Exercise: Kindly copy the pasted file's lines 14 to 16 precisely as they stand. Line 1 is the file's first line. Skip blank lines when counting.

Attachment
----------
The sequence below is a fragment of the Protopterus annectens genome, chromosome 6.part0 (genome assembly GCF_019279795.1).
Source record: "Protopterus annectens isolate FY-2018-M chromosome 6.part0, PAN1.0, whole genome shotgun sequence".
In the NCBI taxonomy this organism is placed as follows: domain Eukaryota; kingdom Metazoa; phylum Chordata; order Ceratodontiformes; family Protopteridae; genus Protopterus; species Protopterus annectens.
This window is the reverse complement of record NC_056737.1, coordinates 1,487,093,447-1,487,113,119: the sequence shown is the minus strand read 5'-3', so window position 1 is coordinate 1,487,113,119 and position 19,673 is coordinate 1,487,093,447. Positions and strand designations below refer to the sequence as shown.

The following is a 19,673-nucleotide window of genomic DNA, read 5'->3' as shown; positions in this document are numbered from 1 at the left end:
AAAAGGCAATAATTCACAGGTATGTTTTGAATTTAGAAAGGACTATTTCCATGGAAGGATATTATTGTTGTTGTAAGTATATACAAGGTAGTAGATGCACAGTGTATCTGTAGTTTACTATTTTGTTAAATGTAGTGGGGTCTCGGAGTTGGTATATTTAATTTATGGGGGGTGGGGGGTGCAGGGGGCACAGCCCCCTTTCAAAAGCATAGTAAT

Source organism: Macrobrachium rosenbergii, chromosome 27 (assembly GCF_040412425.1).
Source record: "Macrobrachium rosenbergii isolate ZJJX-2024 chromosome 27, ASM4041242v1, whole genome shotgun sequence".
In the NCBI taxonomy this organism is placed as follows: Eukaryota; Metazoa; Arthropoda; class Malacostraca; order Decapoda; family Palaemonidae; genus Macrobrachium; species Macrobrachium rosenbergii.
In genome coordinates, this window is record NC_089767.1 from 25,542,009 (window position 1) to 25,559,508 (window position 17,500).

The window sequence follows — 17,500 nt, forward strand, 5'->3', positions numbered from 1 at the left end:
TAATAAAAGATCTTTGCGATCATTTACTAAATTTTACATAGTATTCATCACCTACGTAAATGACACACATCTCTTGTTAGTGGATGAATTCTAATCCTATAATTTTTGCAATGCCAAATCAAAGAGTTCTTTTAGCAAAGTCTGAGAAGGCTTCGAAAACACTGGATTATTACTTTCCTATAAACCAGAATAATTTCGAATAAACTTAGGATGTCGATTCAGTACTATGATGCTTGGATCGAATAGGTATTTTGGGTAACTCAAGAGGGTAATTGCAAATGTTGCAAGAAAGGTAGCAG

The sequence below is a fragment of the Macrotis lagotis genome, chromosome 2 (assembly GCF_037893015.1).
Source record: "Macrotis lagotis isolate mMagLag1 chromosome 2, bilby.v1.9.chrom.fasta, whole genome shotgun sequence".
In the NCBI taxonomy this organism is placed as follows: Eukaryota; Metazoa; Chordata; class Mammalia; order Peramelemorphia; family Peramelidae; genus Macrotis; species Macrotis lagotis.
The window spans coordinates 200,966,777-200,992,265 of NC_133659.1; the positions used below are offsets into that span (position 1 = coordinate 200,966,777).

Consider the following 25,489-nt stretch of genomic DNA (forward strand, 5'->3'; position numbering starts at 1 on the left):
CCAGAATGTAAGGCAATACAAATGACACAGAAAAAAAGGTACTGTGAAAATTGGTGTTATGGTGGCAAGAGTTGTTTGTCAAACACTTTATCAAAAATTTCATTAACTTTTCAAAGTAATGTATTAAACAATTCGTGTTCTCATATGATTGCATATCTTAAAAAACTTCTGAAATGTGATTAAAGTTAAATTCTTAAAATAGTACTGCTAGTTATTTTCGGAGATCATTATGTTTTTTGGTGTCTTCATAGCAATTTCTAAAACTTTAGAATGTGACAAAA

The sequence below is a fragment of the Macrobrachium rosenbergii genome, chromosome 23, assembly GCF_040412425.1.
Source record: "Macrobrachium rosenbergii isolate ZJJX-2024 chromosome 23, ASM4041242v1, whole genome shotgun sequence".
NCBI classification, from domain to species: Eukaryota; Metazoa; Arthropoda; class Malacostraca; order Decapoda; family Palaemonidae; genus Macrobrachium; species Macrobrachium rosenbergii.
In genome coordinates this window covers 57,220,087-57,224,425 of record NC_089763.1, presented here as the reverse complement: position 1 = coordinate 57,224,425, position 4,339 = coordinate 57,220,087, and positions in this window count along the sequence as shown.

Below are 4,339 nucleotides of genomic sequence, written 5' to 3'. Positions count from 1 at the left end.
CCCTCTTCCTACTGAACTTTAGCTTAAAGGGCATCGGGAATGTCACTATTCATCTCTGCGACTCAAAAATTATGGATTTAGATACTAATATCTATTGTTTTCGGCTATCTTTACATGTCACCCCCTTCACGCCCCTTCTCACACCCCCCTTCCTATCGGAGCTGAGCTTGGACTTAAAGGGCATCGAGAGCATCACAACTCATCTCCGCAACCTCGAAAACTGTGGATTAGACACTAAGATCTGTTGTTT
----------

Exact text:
Source record: "Macrotis lagotis isolate mMagLag1 chromosome 2, bilby.v1.9.chrom.fasta, whole genome shotgun sequence".
In the NCBI taxonomy this organism is placed as follows: Eukaryota; Metazoa; Chordata; class Mammalia; order Peramelemorphia; family Peramelidae; genus Macrotis; species Macrotis lagotis.
The window spans coordinates 200,966,777-200,992,265 of NC_133659.1; the positions used below are offsets into that span (position 1 = coordinate 200,966,777).